The telecoms industry has been affected by the pandemic in many different ways, and have been grouped these into three main categories depicted in the figure below:
Summary of the impact of the COVID-19 pandemic on the telecoms industry
Assumptions of a stable economy and a continuation of existing service and technology trends often underpin an operator’s strategic plan. For some of the services offered by operators, business services in particular, these assumptions look outdated and may need a rethink.
C-Band Auction Update:
Source: MoffettNathanson Research
Heading into the FCC’s C-Band auction, Wall Street analysts saw Verizon as the leading bidder for 5G wireless radio spectrum. Bidding for licensed spectrum in the telecom industry’s most expensive auction ever reached more than $75 billion on Monday amid speculation over how much each of the big wireless telcos and cable companies have paid.
In a note to clients, analyst/colleague Craig Moffett of MoffettNathanson is assuming that Verizon will end up being the largest buyer at the ongoing auction of mid-band spectrum targeted for new 5G deployments. As a result, Verizon’s balance sheet will be more heavily burdened and more of their future cash flows will be diverted to debt service so their future profits will be lower.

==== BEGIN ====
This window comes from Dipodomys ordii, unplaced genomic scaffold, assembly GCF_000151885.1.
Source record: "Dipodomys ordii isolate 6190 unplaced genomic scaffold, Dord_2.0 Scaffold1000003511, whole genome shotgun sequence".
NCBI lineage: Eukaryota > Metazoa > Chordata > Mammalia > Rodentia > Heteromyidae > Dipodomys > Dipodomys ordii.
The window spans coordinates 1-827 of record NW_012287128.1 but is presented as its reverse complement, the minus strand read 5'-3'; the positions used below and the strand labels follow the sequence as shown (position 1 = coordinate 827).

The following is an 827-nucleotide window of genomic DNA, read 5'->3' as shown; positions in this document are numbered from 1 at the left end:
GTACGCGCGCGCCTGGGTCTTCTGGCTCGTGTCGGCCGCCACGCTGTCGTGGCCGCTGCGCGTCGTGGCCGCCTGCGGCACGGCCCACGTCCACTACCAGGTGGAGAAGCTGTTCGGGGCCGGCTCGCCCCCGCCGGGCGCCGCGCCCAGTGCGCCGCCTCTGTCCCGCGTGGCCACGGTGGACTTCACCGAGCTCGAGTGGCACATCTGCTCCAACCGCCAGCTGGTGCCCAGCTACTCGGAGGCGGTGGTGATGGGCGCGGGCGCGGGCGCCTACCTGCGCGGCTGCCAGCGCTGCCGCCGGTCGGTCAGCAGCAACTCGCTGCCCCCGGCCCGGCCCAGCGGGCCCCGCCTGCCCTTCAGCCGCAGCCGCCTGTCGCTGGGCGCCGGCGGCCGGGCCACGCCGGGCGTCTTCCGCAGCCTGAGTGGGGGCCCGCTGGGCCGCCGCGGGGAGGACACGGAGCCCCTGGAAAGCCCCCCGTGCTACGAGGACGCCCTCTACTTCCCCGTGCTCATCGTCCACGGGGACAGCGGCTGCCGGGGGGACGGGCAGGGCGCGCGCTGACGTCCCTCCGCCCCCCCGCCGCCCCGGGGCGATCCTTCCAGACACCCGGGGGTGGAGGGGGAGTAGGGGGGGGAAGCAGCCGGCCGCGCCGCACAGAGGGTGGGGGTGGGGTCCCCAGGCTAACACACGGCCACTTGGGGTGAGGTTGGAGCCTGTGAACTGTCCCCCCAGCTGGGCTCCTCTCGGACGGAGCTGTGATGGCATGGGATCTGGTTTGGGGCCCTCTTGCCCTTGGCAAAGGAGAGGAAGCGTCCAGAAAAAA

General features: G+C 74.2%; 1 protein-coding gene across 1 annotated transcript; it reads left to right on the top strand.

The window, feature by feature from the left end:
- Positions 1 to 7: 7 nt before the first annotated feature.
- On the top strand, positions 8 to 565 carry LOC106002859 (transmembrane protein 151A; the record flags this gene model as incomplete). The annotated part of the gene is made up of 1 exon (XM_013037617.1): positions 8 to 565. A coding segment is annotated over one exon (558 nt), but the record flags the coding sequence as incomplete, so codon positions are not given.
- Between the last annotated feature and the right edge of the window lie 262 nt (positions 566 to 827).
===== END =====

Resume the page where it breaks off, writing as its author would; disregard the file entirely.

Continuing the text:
AT&T, on the other hand, will “be disadvantaged for a generation” if they don’t get a significant chunk of the mid-band spectrum being auctioned. Craig believes that AT&T was probably “one of the two big bidders that more or less backed away after round 24 or round 38.”
An important issue is “whether “winners” in this auction acquired reasonably uniform contiguous blocks, or whether they instead (worst case scenario) ended up with a patchwork of licenses and a hefty bill to burden the balance sheet. If so, will their footprints be largely erased by subsequent topping bids from others.”
With respect to using the purchased mid-band spectrum for accelerated 5G deployments, Craig wrote: “At best, the huge sums paid here for spectrum risk displacing the capital investment needed to put the acquired spectrum to use. At worst, they risk financially destabilizing one or more players.”
In conclusion, Craig asks if the large amounts of money being spent for an asset (licensed mid-band spectrum) that is best thought of as simply maintaining the status quo will be worth the price paid? “Again, the most important question is this: is anyone going to change their revenue forecast just because the industry had to spend twice as much as expected to buy spectrum for 5G.”